KE and SSDP Hold Panel to Honor Clarke

Sarah Mazer ’19, Staff Writer

On Wednesday, April 27, almost 150 students and members of the Dickinson and Carlisle community gathered together in ATS to commemorate the life of Alex Clarke ’12, who passed away last year from a heroin overdose. Clarke’s fraternity, Kappa Sigma, and Students for Sensible Drug Policy (SSDP) sponsored the event, which included a tribute to Clarke and a panel on the country’s current heroin epidemic.

According to Vice President of Kappa Sigma Kellen Edmonson ’17, the idea for an event to honor Clarke’s life was brought up at an alumni association meeting. Edmonson took charge of organizing the event, contacting Clarke’s parents and partnering with SSDP. The organizers decided that a panel was the most meaningful forum to commemorate Clarke while also spreading awareness of the problem of drug abuse.

Edmonson delivered the introductory speech, drawing heavily from Clarke’s mother’s words at his memorial service. He shared the wishes of Clarke’s parents to prevent similar tragedies from occurring, and their message to Dickinson students to reach out to the family members of friends suffering from addiction or other mental illnesses.

Edmonson described Clarke as a loyal, generous, kind and smart young man, but one who suffered from anxiety, eating disorders and drug abuse. A photo slideshow displayed images of Clarke’s life, including childhood family photos and photos from his Dickinson graduation. The forum’s pamphlet featured photos of Clarke from his closest friends.

Caleb Gutwillig ’18, president of SSDP, introduced and moderated the panel. The panelists included SSDP Regional Coordinator Jake Agliata ’14, associate professor of Philosophy Chauncey Maher and Jack Carroll, executive director of the Cumberland-Perry Drug and Alcohol Commission.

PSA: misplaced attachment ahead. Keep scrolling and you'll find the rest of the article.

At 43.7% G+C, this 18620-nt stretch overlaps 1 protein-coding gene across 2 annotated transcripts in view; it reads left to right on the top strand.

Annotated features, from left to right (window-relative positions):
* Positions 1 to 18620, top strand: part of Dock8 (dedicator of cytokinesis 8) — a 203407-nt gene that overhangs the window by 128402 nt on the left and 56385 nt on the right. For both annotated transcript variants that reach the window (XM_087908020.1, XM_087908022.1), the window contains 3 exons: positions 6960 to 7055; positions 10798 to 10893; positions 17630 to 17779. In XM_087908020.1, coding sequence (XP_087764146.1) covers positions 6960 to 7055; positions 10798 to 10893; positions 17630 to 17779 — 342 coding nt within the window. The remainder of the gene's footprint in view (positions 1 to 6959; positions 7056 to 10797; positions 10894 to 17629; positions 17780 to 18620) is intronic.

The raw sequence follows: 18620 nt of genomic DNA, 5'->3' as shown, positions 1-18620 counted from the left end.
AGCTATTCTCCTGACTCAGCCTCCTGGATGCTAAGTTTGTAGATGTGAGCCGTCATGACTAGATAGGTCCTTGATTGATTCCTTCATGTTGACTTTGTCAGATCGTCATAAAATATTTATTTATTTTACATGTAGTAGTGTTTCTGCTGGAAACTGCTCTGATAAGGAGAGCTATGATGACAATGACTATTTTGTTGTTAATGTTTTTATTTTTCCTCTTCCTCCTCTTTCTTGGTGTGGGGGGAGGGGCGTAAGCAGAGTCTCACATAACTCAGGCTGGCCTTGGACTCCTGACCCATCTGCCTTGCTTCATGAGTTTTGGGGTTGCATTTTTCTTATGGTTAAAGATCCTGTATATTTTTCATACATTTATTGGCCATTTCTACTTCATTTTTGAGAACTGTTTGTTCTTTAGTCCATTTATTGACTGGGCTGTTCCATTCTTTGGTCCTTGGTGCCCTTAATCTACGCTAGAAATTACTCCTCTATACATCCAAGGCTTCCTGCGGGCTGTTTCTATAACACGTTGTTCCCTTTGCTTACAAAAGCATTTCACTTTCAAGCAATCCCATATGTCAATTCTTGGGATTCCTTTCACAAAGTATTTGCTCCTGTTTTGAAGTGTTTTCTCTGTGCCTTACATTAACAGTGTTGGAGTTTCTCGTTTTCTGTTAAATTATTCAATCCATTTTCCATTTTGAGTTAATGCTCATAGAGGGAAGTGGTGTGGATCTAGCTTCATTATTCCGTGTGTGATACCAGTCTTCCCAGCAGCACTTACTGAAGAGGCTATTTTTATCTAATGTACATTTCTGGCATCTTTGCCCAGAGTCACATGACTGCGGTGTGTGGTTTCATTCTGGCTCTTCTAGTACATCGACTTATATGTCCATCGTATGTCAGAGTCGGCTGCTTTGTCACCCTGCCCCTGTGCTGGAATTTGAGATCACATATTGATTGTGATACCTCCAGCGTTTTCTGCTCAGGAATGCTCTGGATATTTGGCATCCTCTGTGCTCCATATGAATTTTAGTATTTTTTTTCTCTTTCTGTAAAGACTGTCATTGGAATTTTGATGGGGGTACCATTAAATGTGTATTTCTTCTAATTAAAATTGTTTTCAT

The panelists discussed the importance of education regarding drug use and abuse, methods to prevent more deaths from drugs and the need to recognize addiction as a mental illness. Panelists stressed the importance of combating the drug problem through rehabilitation rather than incarceration, and shared their opinions on controversial “harm reduction” rehabilitation methods such as safe injection sites, good Samaritan policies, drug testing and needle exchanges. Maher and Agliata each commented on the racial tensions within the “War on Drugs,” and argued that only when drug addiction begins to affect white, wealthy, communities is it seen as an “epidemic.”

Edmonson and Gutwillig each felt that the event fulfilled its goal of educating community members about drug addiction and commemorating Clarke’s life.

“I hope his story and experiences spark a larger dialog in the community,” said Gutwillig, who felt the panelists did an “excellent” job, but expressed regret that marginalized groups in the story of America’s drug problem were underrepresented.

Edmonson stressed that although the event successfully started the conversation about addiction and helped shatter the stigma, he “hopes the conversation continues.”